• Keep records of all meetings, registers, agendas and minutes

  • Implemented transformation.

By law, the forum must meet not less than 4 times annually to ascertain whether the organisation is still on track with its development and transformation.

Employee Explanation and Information.

The employment equity manager or managers must now bring all employees together and inform them of what is about to transpire. Employees need to be informed about the roles and responsibilities of the organisation in terms of the Employment Equity Act. The Manager must also ensure that the employees understand that if they accept their appointment to the Employment Equity Committee the will also be accepting the responsibilities, penalties and possible fines that go with the appointment. Usually, after finding out that they will be held accountable for their actions most employees will fake an injury like a soccer player, with several reasons whey can do it.

Time for elections.

This is usually where the paw-paw hits the fan in most organisations. According to the Act and Codes of Good Practice, the organisation must use an election process to select the forum. Basically, the employment equity manager must create a fully-fledged election process with, candidates, ballads officials and so on. The fun part is watching the process unfold and politicians emerge, o yes and often it turns into a massive ring kissing contest, with brown-nosing to the extreme. 

“Sex & Scandals”, and other dirty tricks.

The wonderful thing about elections is the myriad of dirty tricks and tactics used people to come up with ingenious ways of getting a seat a the table. The unions have been at this much longer than most organisations have been around and they are masters at manipulation. For unions to take over the committee it simply needs to “buy” employees that can be manipulated and are friendly to their cause. These are some of the better schemes to worm their way in…

  • Staging a protest to contest the candidates or process.

  • Proposing “disliked” candidates to run against their own candidate, making their candidate stronger by default.

  • Proposing their friendly minions with promises of advancement for all.

  • Planting condemning evidence against other candidates, like derogatory or racist, emails etc.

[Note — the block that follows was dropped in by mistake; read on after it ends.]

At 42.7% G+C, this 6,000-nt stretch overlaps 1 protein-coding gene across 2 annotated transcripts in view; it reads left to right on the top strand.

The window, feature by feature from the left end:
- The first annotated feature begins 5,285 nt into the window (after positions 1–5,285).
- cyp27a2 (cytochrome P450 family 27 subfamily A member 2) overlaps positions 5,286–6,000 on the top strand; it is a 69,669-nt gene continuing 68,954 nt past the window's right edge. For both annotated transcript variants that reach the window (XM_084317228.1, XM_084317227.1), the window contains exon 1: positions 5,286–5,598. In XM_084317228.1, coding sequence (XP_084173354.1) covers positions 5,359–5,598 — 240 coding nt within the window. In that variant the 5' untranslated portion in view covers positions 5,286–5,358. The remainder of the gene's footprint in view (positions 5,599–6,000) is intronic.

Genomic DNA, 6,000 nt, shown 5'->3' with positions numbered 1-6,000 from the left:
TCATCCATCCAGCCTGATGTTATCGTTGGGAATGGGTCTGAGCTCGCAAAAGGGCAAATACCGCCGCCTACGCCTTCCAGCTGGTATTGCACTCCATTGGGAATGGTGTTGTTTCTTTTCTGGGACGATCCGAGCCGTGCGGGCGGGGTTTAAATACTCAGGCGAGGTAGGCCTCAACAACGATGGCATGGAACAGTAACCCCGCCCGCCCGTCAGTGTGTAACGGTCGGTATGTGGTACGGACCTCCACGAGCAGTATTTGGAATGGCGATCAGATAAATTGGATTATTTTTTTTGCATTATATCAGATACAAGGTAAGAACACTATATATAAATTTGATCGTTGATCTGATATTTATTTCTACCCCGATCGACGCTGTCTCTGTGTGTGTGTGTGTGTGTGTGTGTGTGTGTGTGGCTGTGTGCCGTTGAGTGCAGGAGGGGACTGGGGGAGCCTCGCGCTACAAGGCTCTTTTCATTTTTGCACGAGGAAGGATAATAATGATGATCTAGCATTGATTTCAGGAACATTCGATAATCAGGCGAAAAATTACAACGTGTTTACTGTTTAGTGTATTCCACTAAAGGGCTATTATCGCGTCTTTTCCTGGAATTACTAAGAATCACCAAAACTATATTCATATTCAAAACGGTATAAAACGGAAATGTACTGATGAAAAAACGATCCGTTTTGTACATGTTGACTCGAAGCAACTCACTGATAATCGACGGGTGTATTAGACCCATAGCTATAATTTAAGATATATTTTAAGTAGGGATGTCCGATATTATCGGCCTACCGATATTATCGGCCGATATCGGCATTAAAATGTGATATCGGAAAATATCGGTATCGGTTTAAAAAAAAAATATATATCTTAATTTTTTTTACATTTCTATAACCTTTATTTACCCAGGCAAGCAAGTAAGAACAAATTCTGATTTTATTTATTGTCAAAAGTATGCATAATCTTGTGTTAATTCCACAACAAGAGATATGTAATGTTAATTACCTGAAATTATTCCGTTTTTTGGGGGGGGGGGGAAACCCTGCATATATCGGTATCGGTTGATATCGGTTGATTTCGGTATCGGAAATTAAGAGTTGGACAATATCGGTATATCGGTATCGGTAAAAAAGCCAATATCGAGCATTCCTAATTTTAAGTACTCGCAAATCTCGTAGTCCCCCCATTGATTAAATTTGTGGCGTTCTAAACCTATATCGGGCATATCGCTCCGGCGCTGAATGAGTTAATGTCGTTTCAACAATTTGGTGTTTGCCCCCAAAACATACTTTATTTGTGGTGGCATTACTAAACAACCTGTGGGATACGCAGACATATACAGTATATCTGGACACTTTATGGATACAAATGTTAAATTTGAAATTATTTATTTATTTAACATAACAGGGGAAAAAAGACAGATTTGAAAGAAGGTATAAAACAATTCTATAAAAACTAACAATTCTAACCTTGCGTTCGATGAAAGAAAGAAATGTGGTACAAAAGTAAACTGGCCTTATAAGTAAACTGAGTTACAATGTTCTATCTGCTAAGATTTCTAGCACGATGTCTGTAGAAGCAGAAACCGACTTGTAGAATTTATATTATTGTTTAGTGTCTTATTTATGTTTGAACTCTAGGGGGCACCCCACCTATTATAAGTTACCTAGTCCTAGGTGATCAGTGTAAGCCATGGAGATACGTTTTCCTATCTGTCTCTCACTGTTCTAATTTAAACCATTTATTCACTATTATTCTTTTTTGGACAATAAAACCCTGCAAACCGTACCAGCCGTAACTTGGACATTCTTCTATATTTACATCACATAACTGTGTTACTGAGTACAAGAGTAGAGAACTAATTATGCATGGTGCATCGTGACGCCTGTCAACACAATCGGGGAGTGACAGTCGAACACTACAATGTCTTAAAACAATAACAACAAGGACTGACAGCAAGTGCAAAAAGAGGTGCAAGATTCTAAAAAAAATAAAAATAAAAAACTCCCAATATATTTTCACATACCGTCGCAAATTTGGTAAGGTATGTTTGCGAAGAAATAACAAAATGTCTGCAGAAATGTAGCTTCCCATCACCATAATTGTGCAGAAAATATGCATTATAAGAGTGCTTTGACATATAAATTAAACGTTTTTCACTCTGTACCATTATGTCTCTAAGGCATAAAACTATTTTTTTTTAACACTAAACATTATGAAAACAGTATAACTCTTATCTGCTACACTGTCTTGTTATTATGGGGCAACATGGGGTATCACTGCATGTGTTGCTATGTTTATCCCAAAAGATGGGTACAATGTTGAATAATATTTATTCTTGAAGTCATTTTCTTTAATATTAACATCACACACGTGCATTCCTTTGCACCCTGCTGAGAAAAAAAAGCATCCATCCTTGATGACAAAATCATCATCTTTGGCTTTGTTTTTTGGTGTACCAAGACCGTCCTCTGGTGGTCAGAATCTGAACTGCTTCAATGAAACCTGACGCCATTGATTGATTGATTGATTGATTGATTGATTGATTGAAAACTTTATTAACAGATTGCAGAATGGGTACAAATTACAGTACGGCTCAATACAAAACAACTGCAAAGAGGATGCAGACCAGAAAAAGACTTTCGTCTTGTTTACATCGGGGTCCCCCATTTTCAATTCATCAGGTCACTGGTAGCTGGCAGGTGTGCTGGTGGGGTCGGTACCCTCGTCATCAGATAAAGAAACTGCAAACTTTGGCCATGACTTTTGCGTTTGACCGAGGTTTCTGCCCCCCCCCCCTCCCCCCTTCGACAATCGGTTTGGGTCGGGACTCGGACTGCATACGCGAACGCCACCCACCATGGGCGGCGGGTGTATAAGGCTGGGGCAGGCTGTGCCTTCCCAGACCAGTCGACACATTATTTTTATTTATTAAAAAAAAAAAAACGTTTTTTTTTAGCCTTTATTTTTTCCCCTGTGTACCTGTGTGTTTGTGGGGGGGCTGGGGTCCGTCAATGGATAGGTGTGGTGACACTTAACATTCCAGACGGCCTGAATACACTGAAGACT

• Intimidating co-workers into voting for specific friendlies.

  • Promising the moon and stars 

  • Rumours, rumours about office sex, cults, illegitimate children, wife-beating whatever they can get their hands on.

  • Double voting, or adding unknown unselected employees to the ballads.

  • Stealing and copying ballad papers and making fake votes.

  • Slander and ridiculing stronger candidates.

  • Electronic toilet paper -Email, WhatsApp, Sms other messages to employees.

  • Photoshop and Facebook make a wonderful mix to stir up rumours.

  • Spreading “ridiculous” promises under the names of other candidates.

  • Wrongly sent “To” emails- containing damaging or incriminating information about a particular candidate.

  • Spying on selected employees to “catch” them.

  • Interfering with the voting process

These are just some of the dirty trick pulled off by employees, the list goes on and on. So the closer to the election the worse it will get.

Appointment Time.

Care must be taken to ensure that the specific levels, departments and union rations are observed, failure to do so can lead to long term problems between the employees and management.

After the elections and the accusations of corruption, it is time to appoint the elected committee members, using the committee letters of appointment. The Committee letters of appointment are a watered-down simpler version of the Equity manager letter of appointment.  

Scheduling the 1st meeting. 

Within 7 days after the committee appoint meant the Equity manager must schedule the first meeting and implement the training and other procedures as required by the Act.


The appointment of the Equity manager and committee usually takes 2 months, during this time the employees will scramble for position and some nasty personal traits will surface, as the union and other influencers try to take over the committee. It is up to the management of the organisation to keep things calm and in perspective. 

Sometimes it helps to take a breather from the shenanigans by calling for a cease-fire and postponement for a week or two to bring to task those individuals who are disruptive and dishonest. At the end of the day, some employees must be informed and understand that being on the committee doesn’t mean you run the company. 

Find more information on how to implement employment equity in my other articles or visit our website to enrol for the next employment equity training course.


Stephan du Toit

Stephan du Toit

Senior Advisor Employment Equity. Specialist in emergency Employment Equity and Labour compliance for organisations. Find more information on implementing employment equity in my other articles or visit our website to enroll for the next employment equity training course.

Are you having difficulty with employment equity? Please don't hesitate to contact me.